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ISA Expo: Marketplace Energy from the Show Floor

Promising numbers and attitudes in Las Vegas.

For the wide-format graphics market, the annual ISA International Sign Expo is one of the harbingers of spring-and, hopefully, the instigator to 12 months of positive revenue streams. This year’s ISA Expo was no different. Held in mid-April at the Mandalay Bay Convention Center, the event drew more than 560 companies (135 from outside the US) and more than 22,800 attendees from across the US and around the world.

"During the show, I heard many times from exhibitors who were delighted with the quality and quantity of attendees," says Lori Anderson, ISA president and CEO. "And it wasn’t just the show floor that was buzzing," she said. "We also had fantastic participation in our education programs and new discussion forums." More than 1300 attendees participated in ISA’s Discovery Seminar Series, comprising 35 educational sessions and discussion programs- a marked increase from previous shows, according to the ISA.

Just as important as the numbers: the enthusiasm and energy at the show. Attendees as well as exhibitors were tremendously upbeat and optimistic about not only 2007, but also the next few years ahead.

Here are just a few of the trends that rippled throughout the show floor during the Expo:

* The streamlining process continues: Manufacturers of printers as well as RIPs (see pg. 41) continue striving to make their products as simple as possible from an operating standpoint, while simultaneously engineering them to be able to take on more complex tasks and jobs. Many printers, for instance, have much easier-to-understand interfaces, ink systems, and basic operating controls than in years past. But many of these same machines can now handle a variety of media, offer up a choice of inksets, and are increasing their production speeds.

* Lightweight and MOR machines: As printer OEMs are able to stuff more technology into smaller frames, more lightweight and what we call "middle-of-the-road" (MOR) machines are coming to market. These types of machines not only offer lower price points than their heavier cousins, but they also can be used for jobs that only larger machines would have taken on in the past. And, because of the lower price points, they’re much more accessible to a broader strata of shops.

*Moving away from solvents and burgeoning UV: Solvent machines may always have a place in the marketplace, but this year’s ISA saw a heavy lean toward UV as an array of new machines utilizing UV technologies were shown. Cases in point: Agfa’s Anapurna M, Fujifilm’s Acuity, the Gandinnovations Jeti 1224 UV True Flatbed, the ISI Bluestreak, Inca’s Spyder 320-8, Nur’s Expedio 5000 Revolution, and Teckwin’s TeckSmart UV 1600/2500.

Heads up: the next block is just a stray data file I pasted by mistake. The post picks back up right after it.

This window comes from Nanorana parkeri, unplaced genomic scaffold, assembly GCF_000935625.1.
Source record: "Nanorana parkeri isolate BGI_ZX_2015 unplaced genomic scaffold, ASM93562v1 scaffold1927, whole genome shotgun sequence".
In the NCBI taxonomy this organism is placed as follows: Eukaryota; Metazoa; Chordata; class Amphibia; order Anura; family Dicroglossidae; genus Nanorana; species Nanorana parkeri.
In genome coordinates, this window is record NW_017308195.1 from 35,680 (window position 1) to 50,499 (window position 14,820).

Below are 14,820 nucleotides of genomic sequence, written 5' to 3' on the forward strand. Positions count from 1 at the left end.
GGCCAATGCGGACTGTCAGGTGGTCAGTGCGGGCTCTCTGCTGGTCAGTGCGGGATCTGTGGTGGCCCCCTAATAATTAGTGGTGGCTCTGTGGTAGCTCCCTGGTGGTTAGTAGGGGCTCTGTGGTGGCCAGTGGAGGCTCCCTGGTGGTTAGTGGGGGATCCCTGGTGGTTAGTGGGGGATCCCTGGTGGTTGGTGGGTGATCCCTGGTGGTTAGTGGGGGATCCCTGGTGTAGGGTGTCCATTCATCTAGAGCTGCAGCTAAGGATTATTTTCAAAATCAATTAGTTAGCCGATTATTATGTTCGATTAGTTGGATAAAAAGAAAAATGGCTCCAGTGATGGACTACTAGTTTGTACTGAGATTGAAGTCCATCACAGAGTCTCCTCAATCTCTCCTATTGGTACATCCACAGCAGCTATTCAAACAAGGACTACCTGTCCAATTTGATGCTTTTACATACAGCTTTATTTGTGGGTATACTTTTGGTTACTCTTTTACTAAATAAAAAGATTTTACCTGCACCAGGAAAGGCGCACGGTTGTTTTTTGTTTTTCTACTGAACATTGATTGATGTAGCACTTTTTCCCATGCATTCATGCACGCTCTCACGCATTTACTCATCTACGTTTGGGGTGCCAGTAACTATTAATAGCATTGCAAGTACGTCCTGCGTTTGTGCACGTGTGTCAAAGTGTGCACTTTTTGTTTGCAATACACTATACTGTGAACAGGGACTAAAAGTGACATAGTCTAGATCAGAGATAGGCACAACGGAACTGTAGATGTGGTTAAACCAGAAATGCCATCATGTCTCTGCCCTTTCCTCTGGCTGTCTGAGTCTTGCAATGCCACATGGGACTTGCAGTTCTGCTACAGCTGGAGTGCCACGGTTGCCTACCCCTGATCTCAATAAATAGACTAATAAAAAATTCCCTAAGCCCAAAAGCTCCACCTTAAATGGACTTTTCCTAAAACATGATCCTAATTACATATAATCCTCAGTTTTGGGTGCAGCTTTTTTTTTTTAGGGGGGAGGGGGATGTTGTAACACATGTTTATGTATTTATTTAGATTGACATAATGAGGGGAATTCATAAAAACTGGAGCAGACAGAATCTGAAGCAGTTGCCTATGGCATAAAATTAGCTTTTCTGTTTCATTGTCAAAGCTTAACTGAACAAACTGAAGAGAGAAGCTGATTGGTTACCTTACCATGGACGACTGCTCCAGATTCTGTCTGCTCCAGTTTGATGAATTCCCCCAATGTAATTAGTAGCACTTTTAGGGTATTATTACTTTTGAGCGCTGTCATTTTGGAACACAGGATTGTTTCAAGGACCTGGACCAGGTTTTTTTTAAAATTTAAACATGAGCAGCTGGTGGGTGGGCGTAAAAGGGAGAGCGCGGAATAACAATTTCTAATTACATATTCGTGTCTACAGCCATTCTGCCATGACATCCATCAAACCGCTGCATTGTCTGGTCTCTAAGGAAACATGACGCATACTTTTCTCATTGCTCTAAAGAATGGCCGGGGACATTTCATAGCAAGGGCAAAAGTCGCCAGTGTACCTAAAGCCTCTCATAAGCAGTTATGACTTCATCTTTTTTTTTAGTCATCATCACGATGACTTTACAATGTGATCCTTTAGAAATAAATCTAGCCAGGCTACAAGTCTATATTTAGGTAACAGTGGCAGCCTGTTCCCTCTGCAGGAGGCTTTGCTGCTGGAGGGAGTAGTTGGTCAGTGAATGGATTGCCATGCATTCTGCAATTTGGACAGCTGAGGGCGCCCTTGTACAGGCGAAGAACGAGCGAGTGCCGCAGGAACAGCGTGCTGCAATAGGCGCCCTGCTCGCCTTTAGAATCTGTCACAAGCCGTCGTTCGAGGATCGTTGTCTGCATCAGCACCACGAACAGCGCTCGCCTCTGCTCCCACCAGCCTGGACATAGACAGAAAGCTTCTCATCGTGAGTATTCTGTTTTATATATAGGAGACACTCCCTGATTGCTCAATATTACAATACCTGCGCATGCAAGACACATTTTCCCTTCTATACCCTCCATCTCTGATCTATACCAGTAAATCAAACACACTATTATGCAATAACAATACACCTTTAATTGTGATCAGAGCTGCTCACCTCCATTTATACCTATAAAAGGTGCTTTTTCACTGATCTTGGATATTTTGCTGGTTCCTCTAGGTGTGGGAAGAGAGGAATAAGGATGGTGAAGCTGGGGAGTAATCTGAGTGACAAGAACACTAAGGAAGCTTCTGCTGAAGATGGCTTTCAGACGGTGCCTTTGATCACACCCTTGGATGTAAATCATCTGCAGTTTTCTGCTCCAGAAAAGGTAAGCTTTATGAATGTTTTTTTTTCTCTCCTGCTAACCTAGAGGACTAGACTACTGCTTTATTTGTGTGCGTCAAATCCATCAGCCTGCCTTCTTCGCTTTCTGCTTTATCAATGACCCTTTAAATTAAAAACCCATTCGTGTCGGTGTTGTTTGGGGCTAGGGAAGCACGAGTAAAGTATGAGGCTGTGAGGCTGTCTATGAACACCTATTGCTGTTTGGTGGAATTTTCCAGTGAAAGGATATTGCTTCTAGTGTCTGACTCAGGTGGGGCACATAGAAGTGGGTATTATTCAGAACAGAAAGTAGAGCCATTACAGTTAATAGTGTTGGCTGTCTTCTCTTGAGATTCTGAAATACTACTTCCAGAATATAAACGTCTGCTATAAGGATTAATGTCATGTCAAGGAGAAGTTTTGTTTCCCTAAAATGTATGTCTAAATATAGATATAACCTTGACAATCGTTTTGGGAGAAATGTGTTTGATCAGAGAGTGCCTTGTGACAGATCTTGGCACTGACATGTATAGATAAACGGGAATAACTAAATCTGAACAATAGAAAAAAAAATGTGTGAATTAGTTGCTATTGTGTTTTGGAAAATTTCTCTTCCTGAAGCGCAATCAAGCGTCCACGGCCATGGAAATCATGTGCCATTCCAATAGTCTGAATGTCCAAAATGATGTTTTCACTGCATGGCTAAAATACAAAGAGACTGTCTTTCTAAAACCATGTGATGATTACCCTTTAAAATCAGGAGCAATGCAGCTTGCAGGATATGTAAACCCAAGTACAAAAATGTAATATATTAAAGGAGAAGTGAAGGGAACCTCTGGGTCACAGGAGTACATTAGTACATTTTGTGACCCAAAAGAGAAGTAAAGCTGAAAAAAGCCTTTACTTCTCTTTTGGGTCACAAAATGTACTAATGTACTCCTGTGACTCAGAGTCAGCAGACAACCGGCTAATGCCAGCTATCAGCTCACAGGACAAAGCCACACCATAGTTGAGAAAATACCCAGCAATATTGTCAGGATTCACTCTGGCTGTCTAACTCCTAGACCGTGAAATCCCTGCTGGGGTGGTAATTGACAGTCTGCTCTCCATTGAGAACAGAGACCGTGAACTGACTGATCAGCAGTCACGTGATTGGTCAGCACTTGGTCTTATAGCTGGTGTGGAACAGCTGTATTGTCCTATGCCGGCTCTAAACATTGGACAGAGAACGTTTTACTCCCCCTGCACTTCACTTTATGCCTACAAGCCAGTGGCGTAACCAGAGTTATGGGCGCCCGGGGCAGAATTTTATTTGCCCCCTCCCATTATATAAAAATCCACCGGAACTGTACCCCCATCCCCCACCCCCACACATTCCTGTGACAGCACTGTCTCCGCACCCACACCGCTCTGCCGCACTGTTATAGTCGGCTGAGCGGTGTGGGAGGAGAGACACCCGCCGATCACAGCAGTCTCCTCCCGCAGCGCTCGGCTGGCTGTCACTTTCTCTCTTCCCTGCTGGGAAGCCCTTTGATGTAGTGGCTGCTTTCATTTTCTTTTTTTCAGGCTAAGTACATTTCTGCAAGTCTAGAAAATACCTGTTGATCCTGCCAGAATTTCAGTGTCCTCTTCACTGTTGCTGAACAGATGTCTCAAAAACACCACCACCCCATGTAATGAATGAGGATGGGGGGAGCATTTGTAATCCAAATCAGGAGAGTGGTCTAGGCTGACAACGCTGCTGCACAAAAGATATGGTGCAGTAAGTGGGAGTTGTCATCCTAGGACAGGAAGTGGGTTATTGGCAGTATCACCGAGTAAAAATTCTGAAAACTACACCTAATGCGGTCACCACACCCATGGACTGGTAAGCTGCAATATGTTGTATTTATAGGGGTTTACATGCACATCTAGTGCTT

* Direct to fabric: As reported in our May issue, machines capable of printing directly to fabric are a common thread throughout the industry, and the show floor reflected this trend as well. Take a look, for instance, at the Heracle Textile Printer from D-Gen; this 74-in. machine can not only produce typical graphics projects such as flags and displays, but can also generate one-off samples and even medium production runs of scarves and neckties, costumes, bedding, and more.

* Asian media: While we saw fewer Asian printers on this Expo floor than in recent years, we did see an increase in the number of Asian media companies. Most of the shop owners and managers we talked to at the show indicated they were still wary of buying media from companies that had no US representation, but they also indicated they would be more likely to buy media than hardware from such a company. In an upcoming issue, we’ll feature a report from Jonathan Zinsmeyer, president of The BIG Print, on the recent Sign China show.

Gearing up for 2008
ISA proclaimed the 2007 show its "best show ever," and it’s hard to argue with that statement, given some of the numbers reported. They’ll hope to again capture that magic in 2008, when the International Sign Expo travels to the Orange County Convention Center in Orlando, FL, March 26-29. More than 80% of the show floor space has already been booked, the association reports.